0FF661F3-FFE9-2552-AB0AB1F527B5ACB9
5F826B93-957F-D371-4E589BA68715B028

Writing Center

Writing Resources

Writing a Book Review


Your professor may ask you to write a book review, probably of a scholarly historical monograph. Here are some questions you might ask of the book. Remember that a good review is critical, but critical does not necessarily mean negative. This list is not meant to be exhaustive, nor is it a suggested outline. Of course, you can ask these same questions of any secondary historical work, even if you're not writing a review.

  • Who is the author, and what are his or her qualifications? Has the author written other books on the subject?
  • When was the book written, and how does it fit into the scholarly debate on the subject? For example, is Smith writing to refute that idiot Jones; to qualify the work of the competent but unimaginative Johnson; or to add humbly to the evidence presented by the redoubtable Brown's classic study? Be sure not to confuse the author's argument with those arguments he or she presents only to criticize later. 
  • What is the book's basic argument? (Getting this right is the foundation of your review.)
  • What is the author's method? For example, does the author rely strictly on narrative and anecdotes, or is the book analytical in some way?
  • What kinds of evidence does the author use? For example, what is the balance of primary and secondary sources? Has the author done archival work? Is the source base substantial, or does it look thin? Is the author up-to-date in the scholarly literature?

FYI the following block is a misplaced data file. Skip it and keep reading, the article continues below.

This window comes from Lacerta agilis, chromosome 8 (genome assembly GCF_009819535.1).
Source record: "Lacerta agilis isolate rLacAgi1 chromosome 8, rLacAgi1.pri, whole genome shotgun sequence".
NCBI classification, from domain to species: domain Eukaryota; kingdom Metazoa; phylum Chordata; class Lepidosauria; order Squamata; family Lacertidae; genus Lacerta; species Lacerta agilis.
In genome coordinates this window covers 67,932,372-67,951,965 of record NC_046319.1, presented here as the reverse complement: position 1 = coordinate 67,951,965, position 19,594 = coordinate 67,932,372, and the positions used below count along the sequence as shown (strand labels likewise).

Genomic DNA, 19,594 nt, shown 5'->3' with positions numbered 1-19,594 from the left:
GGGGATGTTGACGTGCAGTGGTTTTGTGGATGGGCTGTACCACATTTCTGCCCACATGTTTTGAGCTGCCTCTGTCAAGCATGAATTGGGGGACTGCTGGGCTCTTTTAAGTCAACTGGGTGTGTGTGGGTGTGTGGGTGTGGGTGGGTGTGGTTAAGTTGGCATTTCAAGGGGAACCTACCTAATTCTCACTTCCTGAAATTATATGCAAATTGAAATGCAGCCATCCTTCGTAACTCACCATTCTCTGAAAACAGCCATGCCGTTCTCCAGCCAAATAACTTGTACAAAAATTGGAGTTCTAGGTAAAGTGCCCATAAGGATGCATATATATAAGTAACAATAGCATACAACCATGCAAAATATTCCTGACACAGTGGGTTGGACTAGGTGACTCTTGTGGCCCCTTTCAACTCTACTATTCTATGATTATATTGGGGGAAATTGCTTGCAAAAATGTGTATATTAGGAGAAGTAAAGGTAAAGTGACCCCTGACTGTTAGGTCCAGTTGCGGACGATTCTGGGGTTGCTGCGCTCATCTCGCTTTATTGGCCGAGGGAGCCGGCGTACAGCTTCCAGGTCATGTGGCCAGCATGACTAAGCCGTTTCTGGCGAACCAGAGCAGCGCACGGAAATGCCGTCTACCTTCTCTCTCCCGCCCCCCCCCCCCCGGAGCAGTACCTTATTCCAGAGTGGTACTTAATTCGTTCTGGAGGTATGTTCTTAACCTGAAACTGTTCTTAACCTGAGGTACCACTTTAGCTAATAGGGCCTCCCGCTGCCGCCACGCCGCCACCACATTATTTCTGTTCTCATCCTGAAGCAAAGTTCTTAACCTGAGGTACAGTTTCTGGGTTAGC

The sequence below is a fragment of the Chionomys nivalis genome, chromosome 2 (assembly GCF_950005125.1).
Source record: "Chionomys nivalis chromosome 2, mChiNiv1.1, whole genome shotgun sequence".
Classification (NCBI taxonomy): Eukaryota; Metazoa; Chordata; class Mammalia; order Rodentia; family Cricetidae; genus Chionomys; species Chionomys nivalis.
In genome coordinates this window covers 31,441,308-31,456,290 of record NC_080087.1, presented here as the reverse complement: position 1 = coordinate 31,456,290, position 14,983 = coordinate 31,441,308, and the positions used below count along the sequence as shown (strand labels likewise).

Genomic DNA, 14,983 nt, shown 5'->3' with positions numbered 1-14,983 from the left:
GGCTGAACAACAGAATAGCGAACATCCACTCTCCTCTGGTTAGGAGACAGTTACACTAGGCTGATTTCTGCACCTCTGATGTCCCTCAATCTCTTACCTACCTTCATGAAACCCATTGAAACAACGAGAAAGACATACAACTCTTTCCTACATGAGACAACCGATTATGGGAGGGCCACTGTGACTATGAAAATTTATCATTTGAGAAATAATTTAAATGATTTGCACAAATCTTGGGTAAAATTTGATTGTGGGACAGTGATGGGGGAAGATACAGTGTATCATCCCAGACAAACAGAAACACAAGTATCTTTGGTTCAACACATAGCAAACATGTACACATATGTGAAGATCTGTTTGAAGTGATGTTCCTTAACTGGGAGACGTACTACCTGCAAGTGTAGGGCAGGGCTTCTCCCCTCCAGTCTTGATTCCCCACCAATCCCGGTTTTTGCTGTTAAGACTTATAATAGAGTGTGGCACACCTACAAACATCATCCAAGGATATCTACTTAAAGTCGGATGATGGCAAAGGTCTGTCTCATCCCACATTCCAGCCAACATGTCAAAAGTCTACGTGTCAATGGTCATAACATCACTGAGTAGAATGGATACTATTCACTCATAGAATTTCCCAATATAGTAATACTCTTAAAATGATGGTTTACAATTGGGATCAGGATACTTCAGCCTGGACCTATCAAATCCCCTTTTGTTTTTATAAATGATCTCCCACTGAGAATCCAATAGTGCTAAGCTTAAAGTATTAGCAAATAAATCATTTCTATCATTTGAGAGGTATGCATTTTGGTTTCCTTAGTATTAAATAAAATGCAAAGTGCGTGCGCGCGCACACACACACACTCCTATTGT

• How skillfully and imaginatively has the author used the evidence?
  • Does the author actually use all of the material in the bibliography, or is some of it there for display?
  • What sorts of explicit or implicit ideological or methodological assumptions does the author bring to the study? For example, does he or she profess bland objectivity? A Whig view of history? Marxism?
  • How persuasive is the author's argument?
  • Is the argument new, or is it old wine in new bottles?
  • Is the argument important, with wide-ranging implications, or is it narrow and trivial?
  • Is the book well organized and skillfully written?
  • What is your overall critical assessment of the book?
  • What is the general significance, if any, of the book? (Make sure that you are judging the book that the author actually wrote, not complaining that the author should have written a different book.)